Motor speech disorder is the term used to describe impairment in one or more of the motor processes that underlie speech. Children with a motor speech impairment have difficulty programming speech movements, thought to take place at a motor planning level i.e before a speech sound is articulated. Common terms used for motor speech disorders include Dyspraxia or Childhood Apraxia of Speech.
Following a motor speech hierarchy, therapy helps children to plan the movement required to produce words, and therefore communicate more effectively. The Motor Hierarchy program aims to develop the child’s ability to coordinate speech movements through gradually increasing the complexity of oro-motor sequences (movements of the tongue, lips, jaw and plate that are required for speech). It is beneficial for children who:
- Require lots of repetition to be able to produce sounds.
- Require small steps to help them to produce sounds in a wide variety of words.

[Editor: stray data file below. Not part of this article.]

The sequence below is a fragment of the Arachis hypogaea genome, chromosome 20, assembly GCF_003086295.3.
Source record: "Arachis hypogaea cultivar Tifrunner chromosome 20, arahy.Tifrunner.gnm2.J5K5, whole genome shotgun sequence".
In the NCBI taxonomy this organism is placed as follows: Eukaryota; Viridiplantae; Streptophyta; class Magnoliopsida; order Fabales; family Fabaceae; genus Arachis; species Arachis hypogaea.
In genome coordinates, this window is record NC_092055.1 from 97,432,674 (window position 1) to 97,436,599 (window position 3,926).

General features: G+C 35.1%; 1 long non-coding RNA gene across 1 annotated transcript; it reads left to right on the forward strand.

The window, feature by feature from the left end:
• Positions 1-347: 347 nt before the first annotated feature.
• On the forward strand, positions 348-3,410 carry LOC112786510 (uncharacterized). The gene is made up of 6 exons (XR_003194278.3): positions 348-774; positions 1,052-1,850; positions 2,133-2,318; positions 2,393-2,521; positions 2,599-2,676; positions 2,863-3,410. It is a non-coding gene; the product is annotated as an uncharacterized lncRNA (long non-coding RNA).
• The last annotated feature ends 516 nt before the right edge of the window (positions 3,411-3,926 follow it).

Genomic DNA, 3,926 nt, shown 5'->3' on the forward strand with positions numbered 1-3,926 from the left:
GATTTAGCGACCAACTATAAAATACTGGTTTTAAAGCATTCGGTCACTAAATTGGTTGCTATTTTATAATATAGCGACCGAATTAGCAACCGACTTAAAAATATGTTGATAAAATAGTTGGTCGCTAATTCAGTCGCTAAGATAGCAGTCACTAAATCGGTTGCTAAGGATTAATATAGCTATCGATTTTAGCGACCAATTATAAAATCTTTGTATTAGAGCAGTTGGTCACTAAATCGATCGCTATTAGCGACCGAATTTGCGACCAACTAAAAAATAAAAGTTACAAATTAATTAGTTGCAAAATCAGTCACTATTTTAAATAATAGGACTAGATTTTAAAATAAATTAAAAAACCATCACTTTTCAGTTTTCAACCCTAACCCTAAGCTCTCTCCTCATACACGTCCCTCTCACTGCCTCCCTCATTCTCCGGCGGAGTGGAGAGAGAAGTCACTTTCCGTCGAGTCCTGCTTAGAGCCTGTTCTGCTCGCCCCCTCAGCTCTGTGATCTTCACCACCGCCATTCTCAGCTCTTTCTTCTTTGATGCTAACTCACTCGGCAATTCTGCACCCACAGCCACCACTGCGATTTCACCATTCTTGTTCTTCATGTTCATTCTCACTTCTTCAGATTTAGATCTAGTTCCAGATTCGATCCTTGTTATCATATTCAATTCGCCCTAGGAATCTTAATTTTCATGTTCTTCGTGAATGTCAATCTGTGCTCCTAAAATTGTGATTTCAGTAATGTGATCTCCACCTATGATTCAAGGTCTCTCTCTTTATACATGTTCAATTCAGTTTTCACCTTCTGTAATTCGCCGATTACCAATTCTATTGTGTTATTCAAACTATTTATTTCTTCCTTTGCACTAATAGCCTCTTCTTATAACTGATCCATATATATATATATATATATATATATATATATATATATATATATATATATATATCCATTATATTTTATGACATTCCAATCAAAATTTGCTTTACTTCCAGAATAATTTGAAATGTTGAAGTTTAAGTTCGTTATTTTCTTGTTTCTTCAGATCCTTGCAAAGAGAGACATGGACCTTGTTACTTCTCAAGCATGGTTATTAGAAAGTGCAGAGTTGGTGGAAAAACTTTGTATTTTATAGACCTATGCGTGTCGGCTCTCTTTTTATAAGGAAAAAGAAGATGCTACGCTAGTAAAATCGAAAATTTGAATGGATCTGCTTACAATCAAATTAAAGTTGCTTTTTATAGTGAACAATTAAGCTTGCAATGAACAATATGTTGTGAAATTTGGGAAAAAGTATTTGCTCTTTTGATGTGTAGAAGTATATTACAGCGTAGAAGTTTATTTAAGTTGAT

- May be able to produce sounds in isolation but have difficulty combining sounds into words.
- Have difficultly producing vowel sounds (eg ee, oo, ar) as well as consonants (eg p, b, s, f).
The program consists of a selected vocabulary of words, which the child practices to build up their ability to say in words. These sounds and words are divided into stages and levels that aim to increase in complexity. Each stage has several sounds that the child may be working on at one time. As the child progresses through the stages new sounds are added to the ones they can already say. At each stage the child’s ability to produce the target sounds in different positions of a word is focused on.
AAC may also be used in conjunction with this therapeutic approach.